These quests aren't all linked, either. Sometimes you'll find yourself working at cross-purposes. For example, the Warriors' Guild may ask you to knock off a particularly pesky thief, but if you're also a member of the Thieves' Guild, that same pesky thief might have already asked you to retrieve some stolen gems for her. At some point, you're going to have to pick and choose…or simply ignore both sides, and move on to the next town.

If the social and cultural milieu of the game and its Byzantine web of clans, cults, and guilds is rich and intriguing, then the physical geography of the world itself is simply breathtaking. Sure, the actual screen resolution of the Xbox version isn't up to snuff with what you'll get on the PC, but that doesn't diminish the overall experience. Morrowind on the Xbox is a fine-looking game, in and of itself. And you can all have all the rendering power in the world, but if you don't know what to do with it, if your game looks like the same miserable gray techno-dungeon from one end to another, then you really haven't got much of a world at all.

So in that sense, the designers and artists behind Morrowind must be commended for creating a rich mix of alien architecture and spectacular natural vistas. Sure, the first town you'll see is your traditional medieval village, but as you explore further the island of Vvardenfall you'll find yourself constantly ooing and awing as you move from misty, mushroom-haunted coastlands to dust-choked desert trading towns, or stray suddenly from a vast, fungal fortress into an ash-choked volcanic wasteland, complete with howling winds and clouds of billowing dust. The sun rises and sets, the stars come out at night, thunderstorms break out at random and the rain comes down. The devil's in the details when it comes to world building, and with Morrowind we have perhaps the most fully realized, convincing 3D world to date.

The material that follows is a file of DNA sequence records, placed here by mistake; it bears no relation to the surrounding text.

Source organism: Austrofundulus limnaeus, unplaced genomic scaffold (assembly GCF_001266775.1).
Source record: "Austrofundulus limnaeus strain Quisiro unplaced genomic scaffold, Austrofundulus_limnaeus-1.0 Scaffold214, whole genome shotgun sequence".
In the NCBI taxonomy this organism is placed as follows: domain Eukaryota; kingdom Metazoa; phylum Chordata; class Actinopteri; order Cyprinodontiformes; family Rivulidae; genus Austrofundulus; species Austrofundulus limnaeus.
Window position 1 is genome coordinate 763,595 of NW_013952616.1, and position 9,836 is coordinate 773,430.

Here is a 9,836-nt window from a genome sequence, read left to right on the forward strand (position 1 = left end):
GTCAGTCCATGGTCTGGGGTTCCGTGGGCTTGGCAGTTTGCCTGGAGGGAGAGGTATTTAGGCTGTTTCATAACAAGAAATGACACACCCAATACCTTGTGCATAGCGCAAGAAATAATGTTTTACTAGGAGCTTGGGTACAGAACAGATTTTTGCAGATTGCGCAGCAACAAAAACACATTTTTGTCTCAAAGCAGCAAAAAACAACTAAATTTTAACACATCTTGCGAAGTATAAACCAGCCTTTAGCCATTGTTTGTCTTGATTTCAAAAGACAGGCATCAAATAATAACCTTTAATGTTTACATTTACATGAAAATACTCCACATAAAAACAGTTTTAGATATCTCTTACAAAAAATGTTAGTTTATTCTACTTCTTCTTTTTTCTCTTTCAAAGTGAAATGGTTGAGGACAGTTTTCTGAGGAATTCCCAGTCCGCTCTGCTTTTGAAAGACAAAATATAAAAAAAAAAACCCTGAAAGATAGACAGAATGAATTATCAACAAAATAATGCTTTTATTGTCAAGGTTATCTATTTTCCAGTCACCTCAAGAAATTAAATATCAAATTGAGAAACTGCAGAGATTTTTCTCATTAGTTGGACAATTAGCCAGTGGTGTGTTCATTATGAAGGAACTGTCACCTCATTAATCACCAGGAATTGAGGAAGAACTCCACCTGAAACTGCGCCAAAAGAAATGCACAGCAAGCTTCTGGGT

Still it's not a perfect one, not by any means. I wish there were more kinds of monsters and animals, more types of creatures to fight and more innocuous beasts to hunt or ignore. We could've used some horses (or whatever the dark elf equivalent is), and it would've been fun even once to have a Silt Strider actually carry you across the landscape rather than sit there like a transporter tube, but those are the hard decisions the designers have to make.

The NPCs for example are extremely fixed in place. The stores never close up at night, and a lot of the shopkeepers never follow you upstairs to see why you're rooting through their drawers. Once you get the patterns of the NPCs down, it's almost impossible to be caught stealing. Conversations with them can also be repetitive, and after a while you start cycling through the same faces over and over again too.

So sometimes, Morrowind's sheer scope works against it. You'll pretty much get the basic pattern of the game down in the first few towns -- NPCs, monsters, ruins, quests, leveling up. And nothing dramatic ever really happens to change that basic setup. The world feels very alive sometimes, but it can also feel very static and staged too.